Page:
Wednesday 23 April, 2014

Speaking more than one language can help delay Alzheimer’s

Published On: Fri, Oct 14th, 2011 | Alzheimer's | By BioNews

For the first time, Toronto scientists have physical evidence that people who speak more than one language could delay the onset of Alzheimer’s disease than their monolingual counterparts.

The researchers at St. Michael’s Hospital found that bilingual people have twice as much brain damage as unilingual people before they exhibit symptoms of Alzheimer’s disease.

“This is unheard of – no medicine comes close to delaying the onset of symptoms and now we have the evidence to prove this at the neuroanatomical level,” said lead researcher Dr. Tom Schweizer, a neuroscientist at St. Michael’s Hospital.

To conduct the study, the researchers studied the CT scans of 40 patients whose cognitive skills — including attention, memory, planning and organizational abilities — were found on testing to be similar.

Dr. Schweizer and his colleagues studied the CT scans of 40 patients whose cognitive skills, including attention, memory, planning and organizational abilities, were found on testing to be similar.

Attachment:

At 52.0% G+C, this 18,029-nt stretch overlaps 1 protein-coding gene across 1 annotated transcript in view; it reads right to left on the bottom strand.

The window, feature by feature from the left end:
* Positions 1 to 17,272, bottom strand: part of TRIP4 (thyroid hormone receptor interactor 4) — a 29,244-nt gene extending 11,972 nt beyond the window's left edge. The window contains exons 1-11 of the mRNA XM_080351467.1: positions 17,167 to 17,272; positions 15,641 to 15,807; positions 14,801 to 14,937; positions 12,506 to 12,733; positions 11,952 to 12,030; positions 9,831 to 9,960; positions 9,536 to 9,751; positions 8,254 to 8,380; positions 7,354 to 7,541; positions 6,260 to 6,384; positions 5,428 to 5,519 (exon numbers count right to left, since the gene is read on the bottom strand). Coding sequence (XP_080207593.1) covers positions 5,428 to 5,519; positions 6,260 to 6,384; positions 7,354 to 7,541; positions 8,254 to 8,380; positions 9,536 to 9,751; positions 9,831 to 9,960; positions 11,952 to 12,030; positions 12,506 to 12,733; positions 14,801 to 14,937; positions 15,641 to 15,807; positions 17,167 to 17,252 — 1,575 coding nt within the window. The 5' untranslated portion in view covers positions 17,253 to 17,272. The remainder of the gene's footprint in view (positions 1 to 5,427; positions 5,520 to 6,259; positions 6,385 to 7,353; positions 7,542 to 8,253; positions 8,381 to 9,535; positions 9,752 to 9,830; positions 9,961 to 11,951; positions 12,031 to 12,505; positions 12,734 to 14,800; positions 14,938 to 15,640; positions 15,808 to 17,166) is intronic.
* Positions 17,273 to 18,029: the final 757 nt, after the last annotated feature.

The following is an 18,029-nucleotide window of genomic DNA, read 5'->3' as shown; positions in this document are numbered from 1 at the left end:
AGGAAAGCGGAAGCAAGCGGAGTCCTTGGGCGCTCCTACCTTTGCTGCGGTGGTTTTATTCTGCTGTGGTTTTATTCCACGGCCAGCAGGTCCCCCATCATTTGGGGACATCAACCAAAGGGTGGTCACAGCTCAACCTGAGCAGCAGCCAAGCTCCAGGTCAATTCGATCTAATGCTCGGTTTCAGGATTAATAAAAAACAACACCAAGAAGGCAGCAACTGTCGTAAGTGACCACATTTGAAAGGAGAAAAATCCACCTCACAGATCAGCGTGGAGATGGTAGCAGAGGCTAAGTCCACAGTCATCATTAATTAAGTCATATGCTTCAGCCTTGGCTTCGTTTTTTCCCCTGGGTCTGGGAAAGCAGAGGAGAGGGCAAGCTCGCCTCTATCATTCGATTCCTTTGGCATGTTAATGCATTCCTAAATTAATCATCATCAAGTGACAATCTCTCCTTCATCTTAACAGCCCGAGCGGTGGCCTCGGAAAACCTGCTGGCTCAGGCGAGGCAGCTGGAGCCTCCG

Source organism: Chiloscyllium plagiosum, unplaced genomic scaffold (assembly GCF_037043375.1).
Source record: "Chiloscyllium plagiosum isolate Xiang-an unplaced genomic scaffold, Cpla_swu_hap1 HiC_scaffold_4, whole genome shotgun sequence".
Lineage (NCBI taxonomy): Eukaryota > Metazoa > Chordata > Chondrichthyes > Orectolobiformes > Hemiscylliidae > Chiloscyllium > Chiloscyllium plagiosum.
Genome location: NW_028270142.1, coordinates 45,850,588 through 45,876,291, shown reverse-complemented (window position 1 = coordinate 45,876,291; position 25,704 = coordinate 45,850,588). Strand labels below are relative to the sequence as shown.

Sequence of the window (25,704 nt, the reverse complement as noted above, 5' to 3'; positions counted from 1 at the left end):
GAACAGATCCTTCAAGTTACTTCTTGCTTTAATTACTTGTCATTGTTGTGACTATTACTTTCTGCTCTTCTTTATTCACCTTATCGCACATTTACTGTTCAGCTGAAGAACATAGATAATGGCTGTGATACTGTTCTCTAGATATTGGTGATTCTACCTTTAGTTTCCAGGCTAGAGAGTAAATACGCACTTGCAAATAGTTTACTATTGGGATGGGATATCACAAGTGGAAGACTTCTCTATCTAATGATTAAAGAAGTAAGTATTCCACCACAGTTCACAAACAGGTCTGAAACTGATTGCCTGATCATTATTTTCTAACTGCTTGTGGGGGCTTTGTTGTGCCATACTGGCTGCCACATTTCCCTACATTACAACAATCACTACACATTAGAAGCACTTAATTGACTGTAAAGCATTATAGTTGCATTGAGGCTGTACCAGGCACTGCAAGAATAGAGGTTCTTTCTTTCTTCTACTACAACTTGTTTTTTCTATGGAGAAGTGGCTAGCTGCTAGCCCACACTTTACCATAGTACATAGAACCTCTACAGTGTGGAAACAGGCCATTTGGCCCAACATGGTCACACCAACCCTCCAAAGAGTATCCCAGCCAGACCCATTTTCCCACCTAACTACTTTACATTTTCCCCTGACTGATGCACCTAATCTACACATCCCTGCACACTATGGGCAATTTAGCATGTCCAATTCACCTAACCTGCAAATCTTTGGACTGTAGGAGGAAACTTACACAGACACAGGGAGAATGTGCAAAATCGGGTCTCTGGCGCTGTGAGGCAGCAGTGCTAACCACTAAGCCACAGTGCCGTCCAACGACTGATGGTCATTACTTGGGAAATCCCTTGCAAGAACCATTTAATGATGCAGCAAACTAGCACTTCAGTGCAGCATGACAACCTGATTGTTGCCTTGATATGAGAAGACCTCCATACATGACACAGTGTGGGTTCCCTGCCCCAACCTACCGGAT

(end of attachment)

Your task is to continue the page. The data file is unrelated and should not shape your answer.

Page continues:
Half the patients were fluently bilingual while the other half spoke only one language.

The scans of the bilingual patients showed twice as much atrophy in areas of the brain known to be affected by Alzheimer’s.

Schweizer said that bilingual people are constantly using their brain and keeping it active, which may contribute to overall brain health. That’s why many physicians encourage older people to do crossword puzzles or Sudoku.

Previous observational studies have found that bilingualism delays the onset of Alzheimer’s symptoms by up to five years, but this is the first to find physical proof through CT scans.

Although being bilingual appears to stave off onset of the symptoms, Schweizer stressed that bilingualism does not prevent someone from developing Alzheimer’s. Once symptoms start to appear in bilingual people, it is not clear whether the disease progresses at an accelerated rate.

The findings appear online in the journal Cortex.

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